Impressed Northwell expands use of breast ‘reflectors’

Image conscious: Nina Vincoff, Northwell Health's chief of breast imaging, checks out radar images created by an implanted SAVI SCOUT device.

Northwell Health has gone all-in on leading-edge technology designed to pinpoint tumors and effect better physiological and cosmetic results for breast cancer patients.

On Tuesday, the last day of the National Breast Cancer Foundation’s Breast Cancer Awareness Month, the New Hyde Park-based health system announced that it’s now offering state-of-the-art breast-biopsies, lumpectomies and other breast-related procedures at more than a dozen regional hospitals and outpatient facilities featuring the new technology, called SAVI SCOUT.

The wireless “localization and surgical guidance system” centers on a tiny remote device – called a “reflector” – that radiologists can implant into the breast up to 30 days before a scheduled surgery.

Once implanted, the reflector – located by non-radioactive, micro-impulse radar technology – provides “real-time surgical guidance,” helping surgeons better target diseased tissue, reducing surgical time and “ensuring a more exacting result,” according to Northwell Health.

Before SAVI SCOUT, patients would be required to arrive hours before their scheduled surgeries so physicians could thread a wire into their breast, a procedure known as “wire localization.”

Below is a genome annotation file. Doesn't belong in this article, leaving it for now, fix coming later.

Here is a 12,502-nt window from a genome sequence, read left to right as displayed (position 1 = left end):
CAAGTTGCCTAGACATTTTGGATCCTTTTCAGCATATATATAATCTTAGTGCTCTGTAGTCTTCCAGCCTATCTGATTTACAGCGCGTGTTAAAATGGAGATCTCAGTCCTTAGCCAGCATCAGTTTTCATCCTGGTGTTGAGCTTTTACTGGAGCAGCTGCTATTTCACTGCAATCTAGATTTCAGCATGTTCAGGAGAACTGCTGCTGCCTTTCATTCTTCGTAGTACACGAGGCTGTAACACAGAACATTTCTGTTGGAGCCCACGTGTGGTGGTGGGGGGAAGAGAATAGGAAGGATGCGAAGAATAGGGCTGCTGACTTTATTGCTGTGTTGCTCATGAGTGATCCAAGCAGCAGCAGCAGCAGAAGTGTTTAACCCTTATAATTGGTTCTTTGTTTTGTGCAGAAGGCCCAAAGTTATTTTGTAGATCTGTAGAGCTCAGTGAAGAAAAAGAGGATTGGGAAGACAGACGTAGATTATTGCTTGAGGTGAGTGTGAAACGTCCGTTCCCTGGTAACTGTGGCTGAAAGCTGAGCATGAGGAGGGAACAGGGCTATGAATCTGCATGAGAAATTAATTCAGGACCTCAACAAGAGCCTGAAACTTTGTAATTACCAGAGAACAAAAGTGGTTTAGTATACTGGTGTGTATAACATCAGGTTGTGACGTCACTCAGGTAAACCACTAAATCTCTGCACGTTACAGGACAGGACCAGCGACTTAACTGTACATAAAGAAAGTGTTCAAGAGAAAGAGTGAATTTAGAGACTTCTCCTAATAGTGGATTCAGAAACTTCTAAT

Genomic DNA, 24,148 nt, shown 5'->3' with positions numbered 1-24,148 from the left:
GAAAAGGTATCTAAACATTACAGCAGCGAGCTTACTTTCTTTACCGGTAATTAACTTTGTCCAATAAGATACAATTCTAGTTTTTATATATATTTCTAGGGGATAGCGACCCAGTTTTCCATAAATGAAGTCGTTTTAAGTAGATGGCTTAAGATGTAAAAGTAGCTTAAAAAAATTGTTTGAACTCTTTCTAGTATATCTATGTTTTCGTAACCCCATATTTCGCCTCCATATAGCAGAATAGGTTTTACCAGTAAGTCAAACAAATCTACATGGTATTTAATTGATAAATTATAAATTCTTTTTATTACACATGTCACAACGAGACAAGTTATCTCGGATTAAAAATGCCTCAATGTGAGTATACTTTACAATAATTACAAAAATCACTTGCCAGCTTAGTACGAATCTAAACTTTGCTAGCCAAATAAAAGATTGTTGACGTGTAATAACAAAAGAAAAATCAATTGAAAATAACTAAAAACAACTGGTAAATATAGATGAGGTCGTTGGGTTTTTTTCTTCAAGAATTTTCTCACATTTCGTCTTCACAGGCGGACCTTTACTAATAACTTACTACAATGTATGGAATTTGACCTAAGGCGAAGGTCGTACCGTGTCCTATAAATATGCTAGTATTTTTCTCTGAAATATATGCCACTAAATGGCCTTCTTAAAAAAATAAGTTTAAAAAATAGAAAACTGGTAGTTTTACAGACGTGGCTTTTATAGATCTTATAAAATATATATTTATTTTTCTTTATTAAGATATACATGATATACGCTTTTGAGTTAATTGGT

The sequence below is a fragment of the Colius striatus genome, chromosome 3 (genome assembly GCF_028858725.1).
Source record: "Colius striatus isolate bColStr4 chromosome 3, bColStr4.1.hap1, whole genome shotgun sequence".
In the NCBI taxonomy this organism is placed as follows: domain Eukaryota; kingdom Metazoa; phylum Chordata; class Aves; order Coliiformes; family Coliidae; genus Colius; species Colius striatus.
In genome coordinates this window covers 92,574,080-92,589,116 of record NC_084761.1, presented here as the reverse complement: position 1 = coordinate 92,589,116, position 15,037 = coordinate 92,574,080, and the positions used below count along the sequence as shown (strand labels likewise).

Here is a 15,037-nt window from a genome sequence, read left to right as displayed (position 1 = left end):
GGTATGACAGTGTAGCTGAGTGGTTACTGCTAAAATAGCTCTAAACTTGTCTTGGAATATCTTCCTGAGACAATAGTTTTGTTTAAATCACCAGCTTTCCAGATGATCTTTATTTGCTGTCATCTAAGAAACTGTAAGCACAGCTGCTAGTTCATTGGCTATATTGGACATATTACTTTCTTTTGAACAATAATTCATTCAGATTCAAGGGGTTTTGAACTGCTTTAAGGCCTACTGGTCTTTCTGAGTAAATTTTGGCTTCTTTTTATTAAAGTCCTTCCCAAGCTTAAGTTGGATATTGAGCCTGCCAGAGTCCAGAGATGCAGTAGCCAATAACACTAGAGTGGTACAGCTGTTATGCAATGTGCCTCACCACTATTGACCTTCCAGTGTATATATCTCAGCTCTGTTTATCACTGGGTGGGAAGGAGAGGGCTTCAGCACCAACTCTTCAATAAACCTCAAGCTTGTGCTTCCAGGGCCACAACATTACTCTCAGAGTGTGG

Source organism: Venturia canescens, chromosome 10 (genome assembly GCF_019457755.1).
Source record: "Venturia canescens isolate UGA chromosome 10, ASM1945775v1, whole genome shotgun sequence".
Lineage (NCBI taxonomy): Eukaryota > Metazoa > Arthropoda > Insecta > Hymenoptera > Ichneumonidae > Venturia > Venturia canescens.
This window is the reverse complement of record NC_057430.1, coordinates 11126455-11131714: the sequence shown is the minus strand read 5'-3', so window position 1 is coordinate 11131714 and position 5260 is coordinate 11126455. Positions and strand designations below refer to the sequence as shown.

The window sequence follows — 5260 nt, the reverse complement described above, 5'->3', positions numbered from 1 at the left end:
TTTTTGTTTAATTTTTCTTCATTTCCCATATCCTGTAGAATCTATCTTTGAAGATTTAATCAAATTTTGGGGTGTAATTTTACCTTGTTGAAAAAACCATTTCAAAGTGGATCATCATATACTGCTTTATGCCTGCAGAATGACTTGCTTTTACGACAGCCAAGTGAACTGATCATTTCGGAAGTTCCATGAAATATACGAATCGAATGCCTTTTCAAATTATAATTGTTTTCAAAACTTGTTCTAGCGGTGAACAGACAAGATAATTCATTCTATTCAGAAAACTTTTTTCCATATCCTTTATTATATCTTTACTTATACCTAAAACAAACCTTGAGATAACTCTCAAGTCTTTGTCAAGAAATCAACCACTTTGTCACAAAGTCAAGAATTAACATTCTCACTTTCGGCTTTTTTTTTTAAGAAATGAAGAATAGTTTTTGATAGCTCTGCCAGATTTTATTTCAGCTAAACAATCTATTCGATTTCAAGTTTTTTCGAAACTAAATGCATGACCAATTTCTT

Surgeons and radiologists at the Northwell Health Cancer Institute first introduced the wireless technology to Long Island patients in July 2016. Now, SAVI SCOUT – produced by California-based Cianna Medical and approved by the U.S. Food and Drug Administration – will be available at 16 regional Northwell facilities, thanks in large part to funds raised at the Katz Institute for Women’s Health’s 25th Annual Luncheon and Fashion Show in September.

Karen Kostroff: SCOUT’s honor.

The $220,000 investment gives Northwell Health more SAVI SCOUT devices than any other health system in the country – a reflection of the positive impression the wireless radar-localization technology has made on Northwell officials since it debuted on Long Island 16 months ago, according to Nina Vincoff, the health system’s chief of breast imaging.

“Our program using the SCOUT technology has been incredibly successful,” Vincoff said Tuesday. “Our patients have indicated high satisfaction with both the experience of the procedure itself and the convenience of having it performed at one of our outpatient centers prior to the day of surgery.”

In addition to providing convenient scheduling options, SAVI SCOUT “resolves one of the most difficult aspects of breast conservation surgery” – not only by allowing surgeons to strategically minimize incisions and potentially remove less undamaged breast tissue, but by eliminating the need to use wires to locate cancer tumors, according to Karen Kostroff, Northwell Health’s chief of breast surgery.

“Breast-cancer surgery or biopsy can be physically and emotionally distressing for women,” Kostroff said in a statement. “We continually strive to offer the latest technology and improve our patients’ comfort and overall experience.”

Providers throughout Northwell Health’s integrated digital-imaging network can remotely access patient’s breast images at other locations equipped with SAVI SCOUT technology, adding to the system’s clinical efficiency.

“The radar localization has already been adopted by the majority of our breast surgeons,” Kostroff added. “The number of surgeons doing the SCOUT procedure continues to grow.”